Co-inhibitory molecules in hematological malignancies
In advanced online publications of the Journal of Immunology and Blood, the research team led by Harry Dolstra (Laboratory of Hematology, Department of Laboratory Medicine, Nijmegen) have published a research article and a review on the influence of co-inhibitory molecules in suppressing T cell-mediated immunity against hematological malignancies.
In the research article by Willemijn Hobo and Wieger Norde et al., we investigated whether the co-inhibitory receptor BTLA (B and T lymphocyte attenuator) plays a role in T cell dysfunction after allogeneic stem cells transplantation (alloSCT). AlloSCT can cure hematological malignancies by inducing alloreactive T cell responses targeting minor histocompatibility antigens (MiHA) expressed on malignant cells. Despite induction of robust MiHA-specific T cell responses and long-term persistence of memory T cells specific for the tumor, often these T cells fail to respond efficiently to tumor relapse. Previously, we demonstrated the involvement of the co-inhibitory receptor programmed death-1 (PD-1) in suppressing MiHA-specific CD8+ T cell immunity (Norde et al., Cancer Res 2011; Hobo et al., Blood 2010). In this article, we investigated whether BTLA plays a similar role in functional impairment of MiHA-specific T cells after alloSCT. Besides PD-1, we observed high BTLA expression on MiHA-specific CD8+ T cells. Moreover, BTLA's ligand, herpes virus entry mediator (HVEM), was found constitutively expressed by leukemia, lymphoma, and multiple myeloma cells. Interference with the BTLA-HVEM pathway, using a BTLA blocking antibody, augmented proliferation of BTLA+PD-1+ MiHA-specific CD8+ T cells. We demonstrated that blocking of BTLA or PD-1 enhanced ex vivo proliferation of MiHA-specific CD8+ T cells in most alloSCT patients. Notably, in 3 of 11 patients, the effect of BTLA blockade was more prominent than that of PD-1 blockade. Together, these results demonstrate that BTLA-HVEM interactions impair MiHA-specific T cell functionality, providing a rationale for interfering with BTLA signaling in post-SCT immunotherapy.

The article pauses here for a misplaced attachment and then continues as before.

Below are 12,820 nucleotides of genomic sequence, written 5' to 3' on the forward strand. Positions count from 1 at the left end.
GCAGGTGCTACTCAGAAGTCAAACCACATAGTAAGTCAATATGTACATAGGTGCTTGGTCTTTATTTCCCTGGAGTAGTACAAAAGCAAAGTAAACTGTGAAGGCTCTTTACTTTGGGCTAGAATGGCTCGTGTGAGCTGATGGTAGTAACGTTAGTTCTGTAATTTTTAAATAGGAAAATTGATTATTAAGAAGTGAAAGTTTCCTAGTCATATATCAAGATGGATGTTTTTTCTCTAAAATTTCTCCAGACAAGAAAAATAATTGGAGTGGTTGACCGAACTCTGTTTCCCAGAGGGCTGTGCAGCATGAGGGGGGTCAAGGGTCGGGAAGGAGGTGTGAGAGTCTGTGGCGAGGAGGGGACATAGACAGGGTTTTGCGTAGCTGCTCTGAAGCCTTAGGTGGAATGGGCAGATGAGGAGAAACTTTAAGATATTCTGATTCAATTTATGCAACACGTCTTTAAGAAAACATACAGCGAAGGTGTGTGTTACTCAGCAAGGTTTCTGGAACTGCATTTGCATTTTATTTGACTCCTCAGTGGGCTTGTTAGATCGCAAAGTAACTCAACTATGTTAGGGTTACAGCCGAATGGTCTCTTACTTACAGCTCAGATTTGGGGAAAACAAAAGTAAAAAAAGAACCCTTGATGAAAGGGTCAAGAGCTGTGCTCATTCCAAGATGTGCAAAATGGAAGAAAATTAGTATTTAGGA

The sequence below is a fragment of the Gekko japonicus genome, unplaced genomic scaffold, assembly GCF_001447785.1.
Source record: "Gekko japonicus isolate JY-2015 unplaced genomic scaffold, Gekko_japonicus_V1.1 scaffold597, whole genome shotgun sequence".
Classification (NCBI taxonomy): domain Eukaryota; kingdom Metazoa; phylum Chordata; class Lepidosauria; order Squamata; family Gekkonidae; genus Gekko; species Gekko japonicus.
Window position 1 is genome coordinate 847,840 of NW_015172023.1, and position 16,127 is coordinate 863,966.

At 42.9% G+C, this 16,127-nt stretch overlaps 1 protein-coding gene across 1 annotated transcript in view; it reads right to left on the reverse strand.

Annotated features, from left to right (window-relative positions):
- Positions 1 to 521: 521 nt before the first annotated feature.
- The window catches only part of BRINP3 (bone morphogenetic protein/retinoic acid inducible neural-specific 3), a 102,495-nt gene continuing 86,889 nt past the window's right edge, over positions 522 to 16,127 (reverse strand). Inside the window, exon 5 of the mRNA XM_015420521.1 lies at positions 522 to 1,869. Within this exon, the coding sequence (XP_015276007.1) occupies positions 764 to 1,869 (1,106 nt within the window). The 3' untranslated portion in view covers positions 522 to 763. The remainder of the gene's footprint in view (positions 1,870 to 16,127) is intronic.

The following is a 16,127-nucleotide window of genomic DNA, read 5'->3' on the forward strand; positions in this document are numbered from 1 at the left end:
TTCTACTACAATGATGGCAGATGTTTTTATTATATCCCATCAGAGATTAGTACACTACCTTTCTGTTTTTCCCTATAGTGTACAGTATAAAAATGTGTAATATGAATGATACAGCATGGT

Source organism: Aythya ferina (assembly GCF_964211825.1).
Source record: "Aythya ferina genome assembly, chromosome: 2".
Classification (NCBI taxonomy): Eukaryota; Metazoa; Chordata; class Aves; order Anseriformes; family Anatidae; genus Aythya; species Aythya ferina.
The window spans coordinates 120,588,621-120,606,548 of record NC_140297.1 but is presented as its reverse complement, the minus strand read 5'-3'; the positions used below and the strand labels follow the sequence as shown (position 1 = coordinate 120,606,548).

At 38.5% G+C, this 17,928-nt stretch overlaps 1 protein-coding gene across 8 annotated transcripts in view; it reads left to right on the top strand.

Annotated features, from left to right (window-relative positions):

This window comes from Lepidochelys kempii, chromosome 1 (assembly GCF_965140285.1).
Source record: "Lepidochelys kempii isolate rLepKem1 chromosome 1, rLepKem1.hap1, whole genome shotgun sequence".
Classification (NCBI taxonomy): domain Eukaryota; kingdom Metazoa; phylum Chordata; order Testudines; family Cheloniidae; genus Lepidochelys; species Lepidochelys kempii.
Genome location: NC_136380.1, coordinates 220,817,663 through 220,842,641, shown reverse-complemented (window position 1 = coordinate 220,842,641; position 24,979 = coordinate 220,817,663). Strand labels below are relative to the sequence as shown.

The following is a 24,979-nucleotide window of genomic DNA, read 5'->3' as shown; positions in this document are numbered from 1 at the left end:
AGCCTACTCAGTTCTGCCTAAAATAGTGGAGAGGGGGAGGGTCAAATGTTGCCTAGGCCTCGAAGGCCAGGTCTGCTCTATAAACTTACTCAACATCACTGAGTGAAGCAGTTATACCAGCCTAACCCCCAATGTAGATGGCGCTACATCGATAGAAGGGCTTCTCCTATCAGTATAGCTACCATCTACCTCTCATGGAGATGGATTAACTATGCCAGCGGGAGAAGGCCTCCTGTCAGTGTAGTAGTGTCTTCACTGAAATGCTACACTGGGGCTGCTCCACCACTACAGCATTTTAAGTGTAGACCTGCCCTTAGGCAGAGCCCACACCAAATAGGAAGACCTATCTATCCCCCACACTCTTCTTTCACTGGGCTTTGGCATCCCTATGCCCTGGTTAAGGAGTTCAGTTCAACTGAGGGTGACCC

In our review article in Blood, we discussed the role of co-inhibitory receptors in T cell immunity in hematological malignancies. In addition to our current research topics PD-1 and BTLA, a variety of other co-inhibitory molecules, including CTLA-4, LAG3, TIM-3 and CD200R, have been implicated in immune escape of cancer cells. We reviewed the influence of co-inhibitory pathways in suppressing autologous and allogeneic T cell-mediated immunity against hematological malignancies. Moreover, promising pre-clinical and clinical data of immunotherapeutic approaches interfering with negative co-signaling, either as monotherapy or in conjunction with vaccination strategies, are discussed. Numerous studies indicate that co-inhibitory signaling hampers the clinical benefit of current immunotherapies. Therefore, manipulation of co-inhibitory networks is an attractive adjuvant immunotherapeutic intervention for hematological cancers following standard treatment with chemotherapy and hematopoietic stem cell transplantation.
Taken together, we believe that interfering with co-inhibitory molecules will improve clinical benefit of immunotherapies against hematological malignancies in general, and more specifically our studies show that BTLA and PD-1 are attractive targets in alloSCT.
Hobo W, Norde WJ, Schaap N, Fredrix H, Maas F, Schellens K, Falkenburg JH, Korman AJ, Olive D, van der Voort R, Dolstra H. B and T Lymphocyte Attenuator Mediates Inhibition of Tumor-Reactive CD8+ T Cells in Patients After Allogeneic Stem Cell Transplantation. J Immunol. 2012 May 25.
Norde WJ, Hobo W, van der Voort R, Dolstra H. Co-inhibitory molecules in hematological malignancies: targets for therapeutic intervention. Blood 2012 May 4.
Photo: (fltr) Willemijn Hobo, Wieger Norde, Frans Maas, Harry Dolstra and Robbert van der Voort
<< back to overview news items